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'Technology revolution' is the way for education to deliver through the cuts
by John Stone

Schools, colleges and universities are braced for the impact of the most severe cuts to central funding for many decades. Even if cuts to all the education and skills budgets are pegged towards the lower end of expectations, it seems likely that the sector will have to deal with something more far reaching than the cyclical trimming and slicing around the edges to which we have become accustomed. On the government side, we can expect a large-scale withdrawal from the administration of education. However, given that most funding goes to education providers —for 09/10, £31bn of the planned total schools expenditure of £39bn was going directly to schools— it is providers that will still have to bear significant cuts, at least in terms of unit costs, if not of the overall volumes of education and training on offer.

Some of the cost reductions required of schools and colleges will be found by cutting the least popular subjects and courses, since these have the greatest unit costs. However, unit costs in schools have risen by 40% in the last 7 years; a large proportion of this is due to increases in staff numbers (as opposed to running courses with low uptake). Inevitably an examination of the balance between traditional face-to-face teaching and other approaches is back on the agenda, and the application of technology needs to lie at the heart of this re-evaluation.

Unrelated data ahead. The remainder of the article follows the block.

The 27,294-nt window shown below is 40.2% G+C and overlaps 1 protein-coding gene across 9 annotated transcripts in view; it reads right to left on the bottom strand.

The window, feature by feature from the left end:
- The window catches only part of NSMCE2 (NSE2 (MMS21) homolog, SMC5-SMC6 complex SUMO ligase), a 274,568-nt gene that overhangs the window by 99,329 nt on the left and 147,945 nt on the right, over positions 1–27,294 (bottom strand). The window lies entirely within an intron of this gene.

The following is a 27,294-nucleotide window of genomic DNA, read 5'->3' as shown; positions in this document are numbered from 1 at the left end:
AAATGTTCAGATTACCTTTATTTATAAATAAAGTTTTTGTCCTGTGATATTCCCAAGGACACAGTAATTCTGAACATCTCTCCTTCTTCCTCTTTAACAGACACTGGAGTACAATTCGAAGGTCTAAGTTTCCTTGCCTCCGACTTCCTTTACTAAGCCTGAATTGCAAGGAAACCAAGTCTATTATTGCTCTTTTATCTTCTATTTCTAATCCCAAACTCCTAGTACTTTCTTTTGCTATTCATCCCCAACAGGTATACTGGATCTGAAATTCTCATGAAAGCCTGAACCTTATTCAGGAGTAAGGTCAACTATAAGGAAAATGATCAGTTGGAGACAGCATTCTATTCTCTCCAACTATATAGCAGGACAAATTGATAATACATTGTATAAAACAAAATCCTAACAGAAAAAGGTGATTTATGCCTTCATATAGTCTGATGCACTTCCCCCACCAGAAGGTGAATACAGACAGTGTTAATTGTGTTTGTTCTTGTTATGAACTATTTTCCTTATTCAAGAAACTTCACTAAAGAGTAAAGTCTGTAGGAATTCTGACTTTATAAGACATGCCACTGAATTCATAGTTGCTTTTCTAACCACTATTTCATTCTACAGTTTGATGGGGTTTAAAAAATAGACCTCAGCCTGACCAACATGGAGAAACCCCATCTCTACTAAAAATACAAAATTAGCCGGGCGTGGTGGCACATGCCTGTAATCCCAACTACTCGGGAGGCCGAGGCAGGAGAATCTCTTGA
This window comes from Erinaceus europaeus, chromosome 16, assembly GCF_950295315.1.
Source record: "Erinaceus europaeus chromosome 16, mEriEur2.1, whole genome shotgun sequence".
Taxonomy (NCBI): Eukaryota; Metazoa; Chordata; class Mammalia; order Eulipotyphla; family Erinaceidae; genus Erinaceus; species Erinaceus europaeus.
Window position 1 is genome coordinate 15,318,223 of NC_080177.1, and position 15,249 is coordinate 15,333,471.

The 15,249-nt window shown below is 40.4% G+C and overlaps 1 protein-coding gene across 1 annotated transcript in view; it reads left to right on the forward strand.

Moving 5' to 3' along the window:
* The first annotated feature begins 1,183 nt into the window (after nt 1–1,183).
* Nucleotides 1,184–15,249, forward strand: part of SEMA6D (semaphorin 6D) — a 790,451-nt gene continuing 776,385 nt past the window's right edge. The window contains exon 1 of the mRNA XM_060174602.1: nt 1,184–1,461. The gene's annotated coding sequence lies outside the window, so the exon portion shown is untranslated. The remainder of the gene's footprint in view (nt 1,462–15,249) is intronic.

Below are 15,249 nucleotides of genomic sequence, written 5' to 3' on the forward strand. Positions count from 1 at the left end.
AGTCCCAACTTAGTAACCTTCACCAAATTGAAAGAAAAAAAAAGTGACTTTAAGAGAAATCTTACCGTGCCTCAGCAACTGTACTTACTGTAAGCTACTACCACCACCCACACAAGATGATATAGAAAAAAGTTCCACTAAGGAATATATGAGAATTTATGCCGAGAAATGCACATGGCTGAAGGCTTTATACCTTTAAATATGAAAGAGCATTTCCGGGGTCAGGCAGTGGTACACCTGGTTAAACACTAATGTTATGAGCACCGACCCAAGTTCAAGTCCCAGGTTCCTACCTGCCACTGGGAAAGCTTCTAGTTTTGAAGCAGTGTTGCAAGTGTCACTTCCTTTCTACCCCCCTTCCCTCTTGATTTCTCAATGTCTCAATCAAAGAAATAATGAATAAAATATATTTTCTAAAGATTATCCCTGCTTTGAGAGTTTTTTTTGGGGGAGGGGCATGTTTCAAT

In other industries such as transport and manufacturing, the boundaries of technology are constantly advanced to improve products and services. Education has lagged behind in this regard however, making do with retro-engineered solutions, often comparatively clunky and uninspiring. However, the delivery of technology-enabled distance learning instead of, or alongside traditional face-to-face tuition  potentially brings many benefits, both educationally, and in terms of cost-efficiency. For the learner, it can foster development of a wide-range of skills, such as independent enquiry, self-management as well as technological awareness and media literacy. For the institution, it delivers well-reported cost-efficiencies.

There are already promising advances in some quarters of the sector, with the first world-leading research institute - University of California, Berkeley recently announcing its intention to offer fully-online undergraduate degrees with the same entry requirements as the campus-based courses. The Dean of Berkeley’s School of Law, Christopher Edley stated that "online undergraduate programmes in selective institutions will happen. The question is when, and led by whom" (Times Higher Education, 2010a). Unfortunately however, establishments like Berkeley are the exception rather than the rule, especially when it comes to our domestic academy, and even more so, the UK’s colleges, for whom technology could be extremely important in a world where they need to show real return on investment and value for money. Especially when considered in the context of the current need for greater contributions from employers and individuals.